Marking twain

Jul 8, 2004

During my two years in the Hawaii (I lived there after college), I met a young woman named Sabrina Burmeister, and she and I became good friends over the summer that she spent researching honeybees in between her biology studies at New College. She was smart, fun, beautiful, loved Thai food and enjoyed exploring O’ahu. She was also in love with a guy on the Mainland – and I was still head-over-heels in love with Erin, back in Cleveland – so our relationship was a platonic one. Sabrina and I kept in touch, sporadically, over the years.

Ten years ago this week, I left Hawaii. (Read this essay to understand why.) And this week, Sabrina and her husband, Keith Sockman, moved to Chapel Hill to become biology professors at UNC-CH. I’m excited to share this area with them.

That serendipity got me to thinking on this past decade. In my job interviews, I always explain that, since I was a child, I’ve considered my life a river-crossing, with myriad stepping stones leading from one bank to the other.

Here’s what I see when I look back:

I returned to Cleveland to continue courting Erin, and a year later we were engaged; I proposed in a campground in Virginia (Virginia is for lovers, natch.) We were married August 10, 1996. My joy has only increased and intensified since.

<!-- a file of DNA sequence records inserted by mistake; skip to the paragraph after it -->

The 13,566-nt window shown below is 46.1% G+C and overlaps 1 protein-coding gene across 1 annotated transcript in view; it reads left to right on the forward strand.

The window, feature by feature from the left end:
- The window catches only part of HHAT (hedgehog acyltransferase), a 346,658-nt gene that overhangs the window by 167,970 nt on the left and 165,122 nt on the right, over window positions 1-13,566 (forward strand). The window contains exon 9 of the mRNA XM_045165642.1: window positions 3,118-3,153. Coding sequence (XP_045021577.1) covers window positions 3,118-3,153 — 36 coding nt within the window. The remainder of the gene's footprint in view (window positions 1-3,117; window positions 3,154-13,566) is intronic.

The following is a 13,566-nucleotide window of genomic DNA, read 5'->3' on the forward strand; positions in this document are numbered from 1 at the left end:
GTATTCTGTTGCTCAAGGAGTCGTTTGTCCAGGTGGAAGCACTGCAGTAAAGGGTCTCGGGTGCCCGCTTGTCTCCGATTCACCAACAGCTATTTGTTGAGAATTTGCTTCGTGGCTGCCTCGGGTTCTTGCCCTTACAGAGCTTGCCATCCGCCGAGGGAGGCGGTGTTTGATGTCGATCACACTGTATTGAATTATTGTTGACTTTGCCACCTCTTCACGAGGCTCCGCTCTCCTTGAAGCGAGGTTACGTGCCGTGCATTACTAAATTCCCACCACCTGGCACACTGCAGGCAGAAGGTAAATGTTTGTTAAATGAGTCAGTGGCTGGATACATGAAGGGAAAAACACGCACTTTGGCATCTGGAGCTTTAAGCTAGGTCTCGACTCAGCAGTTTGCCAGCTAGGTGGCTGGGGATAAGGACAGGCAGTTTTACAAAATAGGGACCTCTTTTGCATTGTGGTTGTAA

I became an editor of Northern Ohio Live, and within six months was managing editor, and a year later editor-in-chief — at 27.

Erin and I joined the Peace Corps, and served a blissful (what mosquito-borne diseases!?) time in the South Pacific nation of Vanuatu. I climbed volcanoes, learned about solar-powered lighting and raised a pig (read about Mistersugar here).

Back in Cleveland, I worked for Internet start-up companies and a dynamic consulting firm (thanks to my colleagues John Ettorre, Jack Ricchiuto and Jack Solpa); I wrote a column about innovation for NOL; and I became a father to darling little Anna.

Transplanted to the South, I supported Erin in her graduate studies and enjoyed being a stay-at-home dad. Then I entered grad school. You know the rest of that story. I became a father again, to adorable little Malia.

And now our first home. Tonight I replaced a bathroom faucet, a project I’d started last night to much frustration, before a Google search informed me that a basin cock wrench would solve my problem. You’ve read about other projects around our cozy house, and I’ll write about more. I consider each of these projects — faucets, fans, floors — just more stepping stones to the other side of the river.

And what’s over on that side? I hope a career as a national journalist of note; a life of health and love; family and friends; another trip around the world; two or three books; and my many debts of gratitude repaid in full. I’ve had a wonderful crossing so far.

Anton Zuiker

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